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Mathematics
OpenStudy (anonymous):

Range of 5/(x-3)

OpenStudy (amistre64):

its got a va at 3 so id assume the range is all up and down

OpenStudy (amistre64):

except for 0 maybe

jimthompson5910 (jim_thompson5910):

The horizontal asymptote is y = 0, so this is the only output value that y cannot equal is 0 So the range is the set of all real numbers but y cannot equal 0

OpenStudy (amistre64):

kinda hard to equal 0 when you got a constant up top :)

jimthompson5910 (jim_thompson5910):

no, if the degree of the denominator exceeds the degree of the numerator, then the horizontal asymptote is always y = 0

jimthompson5910 (jim_thompson5910):

I'm not doing equating of any kind, I'm finding the horizontal asysmptote

OpenStudy (amistre64):

well yeah, if you wanna go by rules and not logic...

OpenStudy (amistre64):

.... that was peculiar statement; since the rules are founded on logic ;)

OpenStudy (amistre64):

5/x = 0 when 5 = 0, so never

OpenStudy (anonymous):

did asymptotes last year and cannot remember them. how do you fing the horizantal asymptote

jimthompson5910 (jim_thompson5910):

logically, this is explained by the fact that the degree has a higher rate of growth, so as x approaches infinity, the denominator will be much much larger than the numerator So this means we'll have a very small fraction (when x --> oo)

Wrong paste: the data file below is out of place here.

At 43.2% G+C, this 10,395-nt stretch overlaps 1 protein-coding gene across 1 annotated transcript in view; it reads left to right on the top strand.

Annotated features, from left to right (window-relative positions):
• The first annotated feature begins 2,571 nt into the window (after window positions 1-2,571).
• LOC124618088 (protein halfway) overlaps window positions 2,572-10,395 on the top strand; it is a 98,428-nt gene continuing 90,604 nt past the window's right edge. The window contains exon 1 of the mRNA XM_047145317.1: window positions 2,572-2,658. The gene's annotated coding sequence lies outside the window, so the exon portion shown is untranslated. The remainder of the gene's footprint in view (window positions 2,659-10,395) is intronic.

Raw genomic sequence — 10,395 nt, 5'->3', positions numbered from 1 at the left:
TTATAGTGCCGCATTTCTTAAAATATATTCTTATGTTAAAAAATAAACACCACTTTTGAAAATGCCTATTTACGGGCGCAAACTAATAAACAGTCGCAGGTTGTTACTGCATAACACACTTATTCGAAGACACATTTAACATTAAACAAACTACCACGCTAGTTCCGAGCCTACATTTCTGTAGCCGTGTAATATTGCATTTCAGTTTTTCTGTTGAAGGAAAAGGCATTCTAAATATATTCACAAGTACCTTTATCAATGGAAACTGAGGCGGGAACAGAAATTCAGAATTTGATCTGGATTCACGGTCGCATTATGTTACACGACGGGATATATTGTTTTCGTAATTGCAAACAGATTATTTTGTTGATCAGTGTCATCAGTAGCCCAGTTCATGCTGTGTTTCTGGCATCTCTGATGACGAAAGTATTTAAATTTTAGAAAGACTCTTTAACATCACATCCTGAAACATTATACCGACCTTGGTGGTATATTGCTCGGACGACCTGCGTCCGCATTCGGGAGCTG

jimthompson5910 (jim_thompson5910):

ideally, calculus is needed to see this, but you can see this visually too

OpenStudy (amistre64):

3 simple rules for HA\[\] bottom bigger than top; 0\[\] bottom = top; leading coeffs\[\] bottom smaller than top; divide out and toss the remainder

jimthompson5910 (jim_thompson5910):

oops meant to write "denominator has higher rate of growth"

jimthompson5910 (jim_thompson5910):

exactly, so what's the issue?

OpenStudy (amistre64):

march 1984 SI edition of sports illustrated

OpenStudy (amistre64):

swimsuit edition that is

OpenStudy (anonymous):

just to butt in at the last minute, not sure calc is needed. it is pretty clear that \[\frac{5}{x-3}\] is never 0 since a fraction is only 0 if the numerator is

jimthompson5910 (jim_thompson5910):

it approaches zero though as x approaches infinity

OpenStudy (anonymous):

k... thanks

OpenStudy (amistre64):

now now, i think we might need calculus to determine this for us; lets see what leibniz and newton are up to these days :)

jimthompson5910 (jim_thompson5910):

they'll fight to the death like they did 300 yrs ago...so idk if they'll be of much help lol

OpenStudy (amistre64):

lol ... :)

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